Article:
Use case #1 COVID-19 data
Properly versioned, daily updated COVID-19 data from multiple sources exported as JSON, consumable via a Python library and displayed in a rich UI.
EdelweissData™ is a data management platform we built for managing scientific data of EU research projects. For our exploratory Covid-19 projects we used EdelweissData™ to help us with republishing and aggregating data from various sources in different formats. It allows us to deliver daily updates while always preserving previous versions for full reproducibility. All data is served as JSON which can be consumed easily by web applications that visualize it and create predictions. Complementing the REST API, our rich UIs enable users to dive into the underlying data to check and verify every data point.
The following data sources are available for non-commercial purposes in the form of REST APIs to the public:
- COVID-19 dataset by Our World In Data
- COVID-19 dataset by John Hopkins University
- COVID-19 state level data by the Robert Koch Institute
- COVID-19 US state level data by the New York Times
If you want to learn more, you can listen into the recorded webinar from 2 June 2020, where we gave a live demonstration of EdelweissData™ used for managing COVID-19 data: https://youtu.be/081Zhg1lkmM.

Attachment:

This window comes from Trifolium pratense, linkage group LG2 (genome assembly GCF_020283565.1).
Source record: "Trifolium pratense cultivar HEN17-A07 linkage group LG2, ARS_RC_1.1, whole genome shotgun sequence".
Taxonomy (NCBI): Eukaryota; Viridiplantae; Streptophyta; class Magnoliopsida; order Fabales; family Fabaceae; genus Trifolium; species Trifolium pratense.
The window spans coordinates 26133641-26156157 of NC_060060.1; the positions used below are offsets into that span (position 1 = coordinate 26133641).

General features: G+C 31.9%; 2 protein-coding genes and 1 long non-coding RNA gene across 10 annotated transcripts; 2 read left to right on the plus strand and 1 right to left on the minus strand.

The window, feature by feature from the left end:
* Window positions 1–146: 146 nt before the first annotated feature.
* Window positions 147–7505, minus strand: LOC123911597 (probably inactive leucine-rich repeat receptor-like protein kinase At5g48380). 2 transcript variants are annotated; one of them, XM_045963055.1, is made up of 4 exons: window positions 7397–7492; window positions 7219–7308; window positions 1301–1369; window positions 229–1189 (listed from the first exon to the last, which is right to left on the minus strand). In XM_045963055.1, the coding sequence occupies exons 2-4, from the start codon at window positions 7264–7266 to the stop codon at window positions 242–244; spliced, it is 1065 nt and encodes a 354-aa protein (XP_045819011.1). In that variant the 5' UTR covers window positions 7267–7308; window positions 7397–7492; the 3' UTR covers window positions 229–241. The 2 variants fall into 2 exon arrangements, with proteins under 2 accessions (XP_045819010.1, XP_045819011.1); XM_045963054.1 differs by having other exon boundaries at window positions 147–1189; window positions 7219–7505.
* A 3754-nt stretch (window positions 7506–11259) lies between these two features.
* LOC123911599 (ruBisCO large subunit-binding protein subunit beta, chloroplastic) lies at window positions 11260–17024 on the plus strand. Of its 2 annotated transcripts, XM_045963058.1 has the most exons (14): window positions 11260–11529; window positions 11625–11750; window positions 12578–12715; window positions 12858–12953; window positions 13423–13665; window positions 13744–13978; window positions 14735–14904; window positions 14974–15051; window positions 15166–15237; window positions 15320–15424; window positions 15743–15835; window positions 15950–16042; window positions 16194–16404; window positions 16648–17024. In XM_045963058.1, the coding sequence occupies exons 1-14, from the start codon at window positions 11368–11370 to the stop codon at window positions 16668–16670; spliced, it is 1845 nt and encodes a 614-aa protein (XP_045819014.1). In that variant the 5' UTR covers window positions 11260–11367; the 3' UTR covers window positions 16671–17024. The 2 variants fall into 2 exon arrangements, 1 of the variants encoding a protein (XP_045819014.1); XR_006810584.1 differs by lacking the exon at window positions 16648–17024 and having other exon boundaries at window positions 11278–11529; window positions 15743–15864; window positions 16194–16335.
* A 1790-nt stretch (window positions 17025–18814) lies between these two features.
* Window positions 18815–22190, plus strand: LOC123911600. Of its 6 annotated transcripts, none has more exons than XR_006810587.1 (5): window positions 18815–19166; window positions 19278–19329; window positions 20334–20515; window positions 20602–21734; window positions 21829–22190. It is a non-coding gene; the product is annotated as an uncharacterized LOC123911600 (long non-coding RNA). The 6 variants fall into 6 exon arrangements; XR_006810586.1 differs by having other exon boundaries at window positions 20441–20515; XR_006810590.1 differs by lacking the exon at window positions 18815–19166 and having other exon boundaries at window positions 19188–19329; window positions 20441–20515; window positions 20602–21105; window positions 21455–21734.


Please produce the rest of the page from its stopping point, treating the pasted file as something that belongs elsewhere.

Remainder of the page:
Use case 1
Slovenian data dashboard
Data for Slovenia was poorly presented in the early days of the SARS-COV-2 outbreak so we helped a team of volunteers to create a rich visualisation of the daily development of cases, deaths and hospitalisation counts. Pulling data into a web application as json made it easy to develop visualisations quickly.
In the beginning, a combination of google sheets and serving static CSV or JSON formatted data worked fine, but as the project progressed and the amount of data kept growing, using the EdelweissData™ API that can filter data interactively turned out to be really useful and allowed us to quickly add comparision for worldwide data.
Use case 2
Estimating true infections from COVID-19 deaths
In this notebook we explored the idea of estimating the number of truly infected individuals in a population from confirmed COVID-19 deaths. Assuming that COVID-19 deaths should be discovered with a higher probability than (possibly asymptomatic or mild) cases, the notebook interactively estimates the number of truly infected.
The data is updated daily from several important data sources using Github Actions that run Python scripts using pandas for data restructuring and our EdelweissData™ python client for easy uploading of new versions. By treating every version as an immutable dataset it is always possible to go back in time and check predictions based on past data. The rich metadata support of EdelweissData™ came in handy to communicate things like the origin of every dataset, the date and time of data retrieval and links to more in-depth information.
Details of the workflow
We are always interested in adding additional datasets that might be useful for the public. What follows is a description of the process of preparing, publishing and consuming data via EdelweissData™ and a description of what you can do to add a dataset.
1. Ingesting the data
It all starts with the URL of the data you want to publish into EdelweissData™. Very often this will be a CSV file that is updated every day, but for some publishers it may also be just an html table with case numbers etc or an Excel file.